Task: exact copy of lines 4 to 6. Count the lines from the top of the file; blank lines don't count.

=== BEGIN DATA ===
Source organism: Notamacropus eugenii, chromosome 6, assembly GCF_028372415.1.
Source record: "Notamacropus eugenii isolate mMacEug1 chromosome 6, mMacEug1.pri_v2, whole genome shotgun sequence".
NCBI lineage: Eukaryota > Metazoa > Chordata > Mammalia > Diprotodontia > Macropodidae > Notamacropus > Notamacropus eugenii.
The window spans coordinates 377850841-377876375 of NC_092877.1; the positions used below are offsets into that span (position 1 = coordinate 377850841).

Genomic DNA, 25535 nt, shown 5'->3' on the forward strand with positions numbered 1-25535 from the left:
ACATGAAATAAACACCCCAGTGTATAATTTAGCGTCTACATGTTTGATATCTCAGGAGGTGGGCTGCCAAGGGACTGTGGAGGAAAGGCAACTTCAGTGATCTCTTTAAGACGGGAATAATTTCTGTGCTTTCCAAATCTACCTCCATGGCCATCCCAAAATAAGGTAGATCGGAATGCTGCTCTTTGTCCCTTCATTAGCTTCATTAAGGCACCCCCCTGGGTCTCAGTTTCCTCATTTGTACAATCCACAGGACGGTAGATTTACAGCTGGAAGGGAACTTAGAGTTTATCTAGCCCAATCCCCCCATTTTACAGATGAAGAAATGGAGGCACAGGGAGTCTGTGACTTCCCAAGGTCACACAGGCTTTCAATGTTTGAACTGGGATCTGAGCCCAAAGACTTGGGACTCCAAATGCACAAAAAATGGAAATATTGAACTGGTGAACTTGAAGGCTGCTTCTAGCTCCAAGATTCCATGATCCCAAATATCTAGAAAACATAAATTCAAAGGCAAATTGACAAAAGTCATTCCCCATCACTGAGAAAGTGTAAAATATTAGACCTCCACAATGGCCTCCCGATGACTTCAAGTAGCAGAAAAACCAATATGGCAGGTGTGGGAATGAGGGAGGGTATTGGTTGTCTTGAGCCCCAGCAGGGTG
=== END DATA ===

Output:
The window spans coordinates 377850841-377876375 of NC_092877.1; the positions used below are offsets into that span (position 1 = coordinate 377850841).

Genomic DNA, 25535 nt, shown 5'->3' on the forward strand with positions numbered 1-25535 from the left:
ACATGAAATAAACACCCCAGTGTATAATTTAGCGTCTACATGTTTGATATCTCAGGAGGTGGGCTGCCAAGGGACTGTGGAGGAAAGGCAACTTCAGTGATCTCTTTAAGACGGGAATAATTTCTGTGCTTTCCAAATCTACCTCCATGGCCATCCCAAAATAAGGTAGATCGGAATGCTGCTCTTTGTCCCTTCATTAGCTTCATTAAGGCACCCCCCTGGGTCTCAGTTTCCTCATTTGTACAATCCACAGGACGGTAGATTTACAGCTGGAAGGGAACTTAGAGTTTATCTAGCCCAATCCCCCCATTTTACAGATGAAGAAATGGAGGCACAGGGAGTCTGTGACTTCCCAAGGTCACACAGGCTTTCAATGTTTGAACTGGGATCTGAGCCCAAAGACTTGGGACTCCAAATGCACAAAAAATGGAAATATTGAACTGGTGAACTTGAAGGCTGCTTCTAGCTCCAAGATTCCATGATCCCAAATATCTAGAAAACATAAATTCAAAGGCAAATTGACAAAAGTCATTCCCCATCACTGAGAAAGTGTAAAATATTAGACCTCCACAATGGCCTCCCGATGACTTCAAGTAGCAGAAAAACCAATATGGCAGGTGTGGGAATGAGGGAGGGTATTGGTTGTCTTGAGCCCCAGCAGGGTG